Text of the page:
Let me move to the second point. I don't understand the machines that are going to be invented to permit this lottery operation and that's not -- I just don't understand. First of all I'm technically deprived. I don't understand who is going to manufacture the machines that the tribes would use? It's been -- I've been told that they are akin to the state lottery terminals. Are they the same? Would they be different? Who is going to invent them and within what time period?

MR. KOLKEY: All right. What -- I'm going to give my answer and then I'm going to have Mr. Dickstein answer the rest because he can fill in some gaps.

From the state's perspective we were under the law allowing a tribe to operate any legal lottery game. Whether it has been invented or not, the tribe could operate any legally permissible game. What games the tribe offered were up to the tribe. The tribe would then find the game or have it developed and make the arrangements for the development of the game.

The state's concern was simply that it was legal and what we did in the compact is because the tribes understandably did not want to operate the same games the state lottery did because of the competition and the state lottery games are in more convenient locations; the tribes wanted lottery games that were not available under the state lottery.

So, to get them started we spent some months negotiating a lottery game that the tribe wanted to play and the state believed would be legal.

MR. McCARTHY: Could you please just send us the description of those games. We don't need to drag this point out.


MR. McCARTHY: We need to understand --


MR. McCARTHY: -- what kind of games we're talking.

MR. KOLKEY: Okay. Well here's how the games operate, generally speaking because they're described in the Pala compact.

These games which are not the only ones they can play, but the games described in the compact provide that there will be a video machine ultimately where someone puts something of value in the machine, it operates and it selects symbols or numbers, but they get some sort of winning combination and there is then a draw by another computer and the draw will be shown on a score board and if their ticket matches what's on the score board then they've won that particular lottery draw.

The game is going to be very fast moving. The state lottery has a game that announces a winner every five minutes. Technology allows you to have draws almost continuously. It's legal as long as it's not a slot machine and it's not a slot machine because a slot machine has to have the entire operation within the single machine.

COMMISSIONER McCARTHY: Let me just close this point by saying we are looking at state run lotteries around the country. We notice a trend in several states to start to induce more ticket purchases to start moving towards what are described casino like --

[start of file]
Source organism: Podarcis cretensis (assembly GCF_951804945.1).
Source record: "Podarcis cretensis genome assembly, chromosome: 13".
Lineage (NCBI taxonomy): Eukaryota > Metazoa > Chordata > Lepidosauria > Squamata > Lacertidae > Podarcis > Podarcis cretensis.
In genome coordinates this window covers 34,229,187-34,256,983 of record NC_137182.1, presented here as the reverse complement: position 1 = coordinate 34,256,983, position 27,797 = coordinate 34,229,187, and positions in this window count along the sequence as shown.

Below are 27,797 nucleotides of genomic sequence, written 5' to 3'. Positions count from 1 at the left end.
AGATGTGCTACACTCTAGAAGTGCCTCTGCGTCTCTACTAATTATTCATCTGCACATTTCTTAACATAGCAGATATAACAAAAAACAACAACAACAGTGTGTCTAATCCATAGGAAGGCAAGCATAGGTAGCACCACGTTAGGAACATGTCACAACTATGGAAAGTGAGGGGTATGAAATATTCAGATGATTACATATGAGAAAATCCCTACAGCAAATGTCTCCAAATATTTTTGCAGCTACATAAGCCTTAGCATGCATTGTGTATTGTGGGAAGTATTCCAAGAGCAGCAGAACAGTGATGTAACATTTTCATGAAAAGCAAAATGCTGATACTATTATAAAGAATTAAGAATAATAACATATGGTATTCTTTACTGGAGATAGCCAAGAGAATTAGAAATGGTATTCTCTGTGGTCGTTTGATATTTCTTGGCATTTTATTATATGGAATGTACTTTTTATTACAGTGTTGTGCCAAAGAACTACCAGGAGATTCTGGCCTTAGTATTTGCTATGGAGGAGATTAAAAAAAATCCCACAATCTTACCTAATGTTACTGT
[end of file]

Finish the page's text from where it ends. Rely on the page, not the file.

MR. KOLKEY: Uh-huh, uh-huh.

COMMISSION McCARTHY: -- slot machine operations. I'm trying to find out in this line of questioning now --

MR. KOLKEY: Right.

COMMISSION McCARTHY: -- whether that's what we're heading towards, whether, you know, it's by the state of California or whether it's by any, any tribes under compact operating lotteries --

MR. KOLKEY: Right.

COMMISSIONER McCARTHY: -- because one of the things this Commission is looking at is the impact of state run lotteries --

MR. KOLKEY: Right.

COMMISSIONER McCARTHY: -- on the gambling culture of the nation as well


COMMISSIONER McCARTHY: That's why I'm asking this question.

MR. KOLKEY: And I think it's a good question because I think the fact of the matter of is, is that the technology of the lottery industry will take you away from the traditional forms of lottery games --


MR. KOLKEY: -- where you get a ticket and a week later you find out whether you've won, to games that have that atmosphere of casino because they are fast moving and the player is putting money into the machine at a fast rate. And, we believed that given IGRA we could not negotiate in good faith without allowing the tribe to engage in any legally permissible lottery game. But the technology will allow a game that gets closer and closer to what you see in a casino.

CHAIRPERSON JAMES: Well, this is a fascinating line of questioning. Unfortunately I'm going to have to bring it to an end. We are scheduled at this point to take out lunch break. I want to thank our panelists. Thank you for your patience. Thank you for your information.

MR. TUCKER: Madam Chairman --


MR. TUCKER: Madam Chairman?

CHAIRPERSON JAMES: I hear someone. Yes.

MR. TUCKER: This is Dan Tucker. I would just like to say to the union people who are here today that Indian tribes are willing to sit to talk with you. If you're voting no on Proposition 5 because you think we don't respect the unions or we think we don't want the unions involved in our facilities, you are totally wrong. We are willing to sit down and talk with the union leaders on a tribe to tribe basis. So if you're voting no because you don't like gaming that's one thing but if you're no because -- if you're voting no because you don't understand that we won't -- that you feel we won't talk with you then you're misunderstanding the whole process.

CHAIRPERSON JAMES: Thank you so much. As we did at our last meeting, the agenda now calls for us to go into executive session for lunch. Do I have second?

(No audible response.)

CHAIRPERSON JAMES: Thank you, Commissioners. All those in favor, aye.


CHAIRPERSON JAMES: The executive -- we will be in executive session until 2:40 when we will come back to this room at that time. Thank you.